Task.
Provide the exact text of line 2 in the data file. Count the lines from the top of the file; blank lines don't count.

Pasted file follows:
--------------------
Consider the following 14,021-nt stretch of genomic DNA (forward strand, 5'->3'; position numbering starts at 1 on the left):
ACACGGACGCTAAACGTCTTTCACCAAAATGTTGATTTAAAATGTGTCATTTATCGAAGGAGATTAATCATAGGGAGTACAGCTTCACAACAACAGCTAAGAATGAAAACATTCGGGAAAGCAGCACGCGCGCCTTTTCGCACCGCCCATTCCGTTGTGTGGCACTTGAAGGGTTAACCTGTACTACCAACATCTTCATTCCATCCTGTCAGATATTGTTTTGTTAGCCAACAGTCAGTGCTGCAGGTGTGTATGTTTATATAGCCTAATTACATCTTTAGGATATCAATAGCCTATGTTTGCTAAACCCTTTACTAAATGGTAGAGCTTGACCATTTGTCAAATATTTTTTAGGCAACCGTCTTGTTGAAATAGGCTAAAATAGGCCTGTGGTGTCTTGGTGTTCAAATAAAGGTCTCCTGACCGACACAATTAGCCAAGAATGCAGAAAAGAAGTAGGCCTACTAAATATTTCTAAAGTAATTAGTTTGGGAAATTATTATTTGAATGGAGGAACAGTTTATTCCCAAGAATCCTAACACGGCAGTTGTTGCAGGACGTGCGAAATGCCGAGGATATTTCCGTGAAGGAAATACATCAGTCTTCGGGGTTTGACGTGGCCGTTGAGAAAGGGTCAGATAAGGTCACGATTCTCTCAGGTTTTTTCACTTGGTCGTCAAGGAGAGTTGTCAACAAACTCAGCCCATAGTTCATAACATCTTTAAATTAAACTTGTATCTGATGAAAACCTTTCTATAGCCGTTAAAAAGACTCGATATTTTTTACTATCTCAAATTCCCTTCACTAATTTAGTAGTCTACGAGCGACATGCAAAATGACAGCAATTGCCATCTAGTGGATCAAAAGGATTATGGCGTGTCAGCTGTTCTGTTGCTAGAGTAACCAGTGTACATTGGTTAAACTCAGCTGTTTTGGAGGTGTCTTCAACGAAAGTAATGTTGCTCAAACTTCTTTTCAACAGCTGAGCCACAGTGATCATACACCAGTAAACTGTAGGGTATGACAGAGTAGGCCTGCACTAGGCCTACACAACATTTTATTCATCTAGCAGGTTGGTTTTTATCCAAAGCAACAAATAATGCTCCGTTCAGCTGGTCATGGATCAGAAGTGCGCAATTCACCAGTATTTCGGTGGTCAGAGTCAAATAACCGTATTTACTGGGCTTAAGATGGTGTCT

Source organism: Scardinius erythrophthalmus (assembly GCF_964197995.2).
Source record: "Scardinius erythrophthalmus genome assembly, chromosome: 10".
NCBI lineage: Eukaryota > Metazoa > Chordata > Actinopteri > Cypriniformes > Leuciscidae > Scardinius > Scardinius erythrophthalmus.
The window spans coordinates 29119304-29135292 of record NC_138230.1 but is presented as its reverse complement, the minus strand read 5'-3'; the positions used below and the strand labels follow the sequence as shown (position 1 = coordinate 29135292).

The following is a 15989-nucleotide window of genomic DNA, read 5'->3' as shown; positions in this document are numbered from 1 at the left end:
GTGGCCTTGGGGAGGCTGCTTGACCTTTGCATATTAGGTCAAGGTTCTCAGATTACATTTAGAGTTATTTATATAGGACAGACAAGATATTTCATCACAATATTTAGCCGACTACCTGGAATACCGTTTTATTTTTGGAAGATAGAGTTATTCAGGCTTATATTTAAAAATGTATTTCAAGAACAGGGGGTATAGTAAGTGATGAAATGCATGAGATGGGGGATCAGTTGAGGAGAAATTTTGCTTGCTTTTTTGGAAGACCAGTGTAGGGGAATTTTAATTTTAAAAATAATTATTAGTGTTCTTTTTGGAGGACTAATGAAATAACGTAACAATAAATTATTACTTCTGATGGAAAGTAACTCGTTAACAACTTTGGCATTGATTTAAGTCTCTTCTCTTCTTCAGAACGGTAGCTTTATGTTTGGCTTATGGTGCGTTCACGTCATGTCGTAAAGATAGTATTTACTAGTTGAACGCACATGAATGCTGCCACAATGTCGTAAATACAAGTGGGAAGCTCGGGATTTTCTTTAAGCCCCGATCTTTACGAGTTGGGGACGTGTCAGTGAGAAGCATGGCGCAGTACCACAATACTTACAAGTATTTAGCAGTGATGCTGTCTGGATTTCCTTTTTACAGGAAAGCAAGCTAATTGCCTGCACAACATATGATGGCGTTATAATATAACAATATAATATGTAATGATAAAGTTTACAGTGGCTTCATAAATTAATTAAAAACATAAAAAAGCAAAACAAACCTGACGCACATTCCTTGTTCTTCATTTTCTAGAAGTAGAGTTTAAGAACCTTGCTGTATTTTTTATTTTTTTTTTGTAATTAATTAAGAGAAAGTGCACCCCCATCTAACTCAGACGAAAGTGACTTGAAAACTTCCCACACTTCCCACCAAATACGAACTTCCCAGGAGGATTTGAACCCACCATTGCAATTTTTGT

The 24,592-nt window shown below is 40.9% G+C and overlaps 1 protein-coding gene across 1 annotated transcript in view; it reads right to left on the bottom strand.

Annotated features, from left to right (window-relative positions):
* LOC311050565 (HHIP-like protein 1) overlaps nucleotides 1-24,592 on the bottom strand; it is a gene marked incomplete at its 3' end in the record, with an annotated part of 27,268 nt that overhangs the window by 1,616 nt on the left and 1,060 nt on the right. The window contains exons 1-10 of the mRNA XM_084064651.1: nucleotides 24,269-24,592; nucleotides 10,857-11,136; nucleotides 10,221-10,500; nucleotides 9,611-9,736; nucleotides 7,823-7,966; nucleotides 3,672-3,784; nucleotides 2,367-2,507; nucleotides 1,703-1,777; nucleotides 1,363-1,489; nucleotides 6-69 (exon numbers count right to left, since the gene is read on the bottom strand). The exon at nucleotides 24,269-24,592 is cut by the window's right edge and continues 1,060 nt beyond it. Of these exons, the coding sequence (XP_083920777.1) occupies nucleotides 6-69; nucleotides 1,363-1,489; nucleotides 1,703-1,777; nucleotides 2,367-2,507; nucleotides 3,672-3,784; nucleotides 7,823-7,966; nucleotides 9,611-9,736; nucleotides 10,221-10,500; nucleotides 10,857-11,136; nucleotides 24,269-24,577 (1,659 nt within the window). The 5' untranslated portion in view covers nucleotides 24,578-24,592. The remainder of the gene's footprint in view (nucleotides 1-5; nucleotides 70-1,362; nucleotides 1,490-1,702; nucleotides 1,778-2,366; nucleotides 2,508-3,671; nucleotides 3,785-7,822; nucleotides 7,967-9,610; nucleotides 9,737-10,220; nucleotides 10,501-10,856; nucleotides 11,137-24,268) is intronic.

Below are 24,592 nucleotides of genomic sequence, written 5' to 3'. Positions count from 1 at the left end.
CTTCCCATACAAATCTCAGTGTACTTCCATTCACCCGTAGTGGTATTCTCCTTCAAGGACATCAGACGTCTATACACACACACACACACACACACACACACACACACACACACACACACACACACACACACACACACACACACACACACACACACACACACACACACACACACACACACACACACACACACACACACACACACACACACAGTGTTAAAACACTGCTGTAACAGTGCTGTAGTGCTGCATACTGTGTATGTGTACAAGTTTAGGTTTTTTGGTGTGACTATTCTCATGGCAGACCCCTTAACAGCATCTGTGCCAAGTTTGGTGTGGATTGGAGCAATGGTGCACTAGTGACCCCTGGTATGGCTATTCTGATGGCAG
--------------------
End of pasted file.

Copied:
ACACGGACGCTAAACGTCTTTCACCAAAATGTTGATTTAAAATGTGTCATTTATCGAAGGAGATTAATCATAGGGAGTACAGCTTCACAACAACAGCTAAGAATGAAAACATTCGGGAAAGCAGCACGCGCGCCTTTTCGCACCGCCCATTCCGTTGTGTGGCACTTGAAGGGTTAACCTGTACTACCAACATCTTCATTCCATCCTGTCAGATATTGTTTTGTTAGCCAACAGTCAGTGCTGCAGGTGTGTATGTTTATATAGCCTAATTACATCTTTAGGATATCAATAGCCTATGTTTGCTAAACCCTTTACTAAATGGTAGAGCTTGACCATTTGTCAAATATTTTTTAGGCAACCGTCTTGTTGAAATAGGCTAAAATAGGCCTGTGGTGTCTTGGTGTTCAAATAAAGGTCTCCTGACCGACACAATTAGCCAAGAATGCAGAAAAGAAGTAGGCCTACTAAATATTTCTAAAGTAATTAGTTTGGGAAATTATTATTTGAATGGAGGAACAGTTTATTCCCAAGAATCCTAACACGGCAGTTGTTGCAGGACGTGCGAAATGCCGAGGATATTTCCGTGAAGGAAATACATCAGTCTTCGGGGTTTGACGTGGCCGTTGAGAAAGGGTCAGATAAGGTCACGATTCTCTCAGGTTTTTTCACTTGGTCGTCAAGGAGAGTTGTCAACAAACTCAGCCCATAGTTCATAACATCTTTAAATTAAACTTGTATCTGATGAAAACCTTTCTATAGCCGTTAAAAAGACTCGATATTTTTTACTATCTCAAATTCCCTTCACTAATTTAGTAGTCTACGAGCGACATGCAAAATGACAGCAATTGCCATCTAGTGGATCAAAAGGATTATGGCGTGTCAGCTGTTCTGTTGCTAGAGTAACCAGTGTACATTGGTTAAACTCAGCTGTTTTGGAGGTGTCTTCAACGAAAGTAATGTTGCTCAAACTTCTTTTCAACAGCTGAGCCACAGTGATCATACACCAGTAAACTGTAGGGTATGACAGAGTAGGCCTGCACTAGGCCTACACAACATTTTATTCATCTAGCAGGTTGGTTTTTATCCAAAGCAACAAATAATGCTCCGTTCAGCTGGTCATGGATCAGAAGTGCGCAATTCACCAGTATTTCGGTGGTCAGAGTCAAATAACCGTATTTACTGGGCTTAAGATGGTGTCT